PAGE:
Arts Alive!

You always know when the end of the school year is drawing close because suddenly there are all kinds of arts events on the calendar.  It started with the Purple School garden and art party last weekend, which we attended though it’s been two years since we had a child in that (or any) preschool.  A lot of June’s classmates have younger siblings still at the school so we knew there would be a lot of people we knew there, and delicious food, and art festooning the schoolyard fence.  We were not disappointed.

We ate and socialized and exclaimed over how big everyone kids were getting and picked off the oak pollen that kept falling onto our hair. I actually didn’t look at much of the art, which I felt bad about later, because Lesley is a skilled art teacher and the curriculum of the school is arts-based, so the children’s work is always impressive.  But there was no pressure to find my own child’s art as soon as we got there and there were so many old friends to talk to, I just didn’t get around to walking the whole perimeter of the yard. I did admire a painting by Talia’s younger brother Nate–it was swirl of red, yellow, and black paint evocatively titled “So Many Dragons”– and I went inside to see the self-portraits the 4/5s class does every year because those are always wonderful.  While we were there Lesley filled out the paperwork for Noah to volunteer at the school over the summer. (He’s going to help her organize and catalog her online archives.)

Tuesday evening was the art show at June’s school.  It seemed smaller than in previous years, or maybe it was the same number of pieces in fewer, bigger groupings, but I was glad the show was happening at all because last year it was canceled due to staff cuts in the art department. We found June’s painting of a monkey in the style of Henri Rosseau almost immediately and from there we took in the rest of the show at a pretty fast clip, despite the fact that her school has eight hundred students and everyone has at least one piece in the show. I did have time to admire the glazed ceramic cupcakes and castles and the layered three-dimensional paper cutouts of landscapes and seascapes. When Noah attended this elementary school he always wanted to do a thorough job appreciating every single piece at the art show, sometimes beyond the time I wanted to spend, but June was just the opposite. She led us quite briskly through the show and we were in and out of there in twenty minutes, even though we did pause to take pictures of our faces in cutouts of famous works of art.  I might have encouraged June to linger more and look for her friends’ work, but there was bedtime to consider and Noah was at home alone doing homework (or perhaps not doing it), so I let her hurry us along.

Thursday was Arts Alive at Noah’s school.  I didn’t quite understand the nature of the event until we got there, as it’s his first year in middle school. I was expecting a regular band/orchestra/choir concert with some art hanging in the hallways to view beforehand, but it more considerably more extensive than that.  Instead of one concert there were three with breaks in between. We only attended the band segment so we could have more time to take in everything else There was art in the halls and in the gym, but there were also videos to watch on laptops, and picture books the eighth-graders had made to read and then donate to third-graders at a nearby elementary school. There was also a museum of quite detailed model buildings from different historical periods made by seventh grade World Studies students.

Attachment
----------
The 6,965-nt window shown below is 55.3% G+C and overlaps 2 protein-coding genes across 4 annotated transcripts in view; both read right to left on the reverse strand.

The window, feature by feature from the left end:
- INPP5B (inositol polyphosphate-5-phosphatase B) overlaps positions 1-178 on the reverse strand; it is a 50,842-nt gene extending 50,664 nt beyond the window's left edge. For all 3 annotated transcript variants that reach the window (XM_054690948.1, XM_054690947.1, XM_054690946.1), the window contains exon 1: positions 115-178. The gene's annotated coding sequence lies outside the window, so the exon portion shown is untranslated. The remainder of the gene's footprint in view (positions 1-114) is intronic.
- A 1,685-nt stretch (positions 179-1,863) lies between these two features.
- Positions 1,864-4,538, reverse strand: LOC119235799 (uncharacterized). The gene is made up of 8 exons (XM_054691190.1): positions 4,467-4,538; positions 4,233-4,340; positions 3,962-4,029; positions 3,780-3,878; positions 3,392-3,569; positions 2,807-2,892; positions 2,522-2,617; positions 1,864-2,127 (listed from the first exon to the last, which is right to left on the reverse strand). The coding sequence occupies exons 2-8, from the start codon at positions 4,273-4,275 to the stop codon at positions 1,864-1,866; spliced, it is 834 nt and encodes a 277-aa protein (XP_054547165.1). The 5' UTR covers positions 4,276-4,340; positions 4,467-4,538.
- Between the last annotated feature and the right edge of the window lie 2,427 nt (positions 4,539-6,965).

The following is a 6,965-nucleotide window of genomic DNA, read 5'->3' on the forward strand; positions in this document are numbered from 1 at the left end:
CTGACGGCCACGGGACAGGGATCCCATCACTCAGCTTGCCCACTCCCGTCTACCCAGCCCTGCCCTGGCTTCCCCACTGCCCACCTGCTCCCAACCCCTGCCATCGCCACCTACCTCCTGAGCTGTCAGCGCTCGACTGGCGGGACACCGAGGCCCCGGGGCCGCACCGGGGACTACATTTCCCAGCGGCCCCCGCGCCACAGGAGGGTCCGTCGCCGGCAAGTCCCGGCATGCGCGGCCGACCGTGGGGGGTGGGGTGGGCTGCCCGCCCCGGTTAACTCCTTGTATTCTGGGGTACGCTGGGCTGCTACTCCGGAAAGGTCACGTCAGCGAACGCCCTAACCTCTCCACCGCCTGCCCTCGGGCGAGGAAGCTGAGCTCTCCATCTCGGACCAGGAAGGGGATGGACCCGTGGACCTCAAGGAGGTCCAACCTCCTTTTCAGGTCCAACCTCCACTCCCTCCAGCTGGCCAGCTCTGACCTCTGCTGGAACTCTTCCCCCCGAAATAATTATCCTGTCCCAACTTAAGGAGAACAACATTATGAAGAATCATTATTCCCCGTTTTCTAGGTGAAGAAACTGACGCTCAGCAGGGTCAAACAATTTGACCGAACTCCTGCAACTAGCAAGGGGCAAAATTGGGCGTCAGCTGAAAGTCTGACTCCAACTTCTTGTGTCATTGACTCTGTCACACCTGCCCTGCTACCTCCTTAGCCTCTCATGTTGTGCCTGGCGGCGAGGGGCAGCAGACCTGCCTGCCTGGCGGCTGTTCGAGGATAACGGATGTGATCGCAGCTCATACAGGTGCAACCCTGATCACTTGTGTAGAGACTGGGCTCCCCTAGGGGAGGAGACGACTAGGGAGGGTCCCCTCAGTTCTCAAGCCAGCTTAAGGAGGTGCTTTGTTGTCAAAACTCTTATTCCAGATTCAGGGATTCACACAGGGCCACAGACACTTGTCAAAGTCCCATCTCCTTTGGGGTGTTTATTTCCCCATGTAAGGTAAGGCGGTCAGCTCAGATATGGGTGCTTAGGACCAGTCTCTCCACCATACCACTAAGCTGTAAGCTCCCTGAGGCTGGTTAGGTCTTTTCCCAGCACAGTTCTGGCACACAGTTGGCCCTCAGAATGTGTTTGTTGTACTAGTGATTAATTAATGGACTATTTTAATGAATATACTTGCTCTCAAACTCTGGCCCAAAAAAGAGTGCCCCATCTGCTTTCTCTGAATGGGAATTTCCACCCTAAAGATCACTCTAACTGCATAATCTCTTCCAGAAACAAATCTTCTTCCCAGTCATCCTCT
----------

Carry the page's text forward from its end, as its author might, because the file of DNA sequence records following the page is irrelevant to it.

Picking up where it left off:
We got to talk to the seventh and eighth grade Media teachers about what Humanities magnet students do in those grades. (In eighth grade they take a five-day field trip to New York City and conduct a video interview of someone of their own choosing.) Once you visited all five areas and got your program stamped at each station you could enter a raffle but we never heard them call any more numbers after we got our tickets, probably because we were in the concert from then until we left.

The concert itself was short and mostly consisted of songs the band has been playing at festivals and competitions all spring.  Middle school band is a lot more involved than elementary school band and entails a lot of field trips.  (Just two weeks ago they traveled to Pennsylvania where they played at a festival in the morning and went to Hershey Park in the afternoon.)   At the concert, the band teacher announced that the band had taken top marks at both the county and state-level competitions they attended this spring.  And then an administrator announced that the band teacher, who’s really wonderful and who had a nice rapport with Noah, will be switching schools next year.  I was sad to hear that. We’ll miss her.

Anyway, the band sounded great on all their competition pieces and not bad on the medley of Beatles songs, considering they’d only been practicing it a couple weeks. As usual, we couldn’t see Noah, but there was just a moment when Beth caught a glimpse of his face and snapped a picture. (In the car on the way home I quizzed him about what instruments he’d played in each piece— bells, claves, cymbals, snare drum, and wind chimes was the answer.) I do wish I could see him at concerts.  It would be so much more satisfying to know which sounds he was making at the time instead of trying to recreate the experience later.

Anyway, by eight-thirty we were leaving the school. Walking into the parking lot, we were surprised at how light it still was, even on a cloudy evening.  That’s another sign that summer’s coming, as if the exuberant blossoming of art and music wasn’t enough.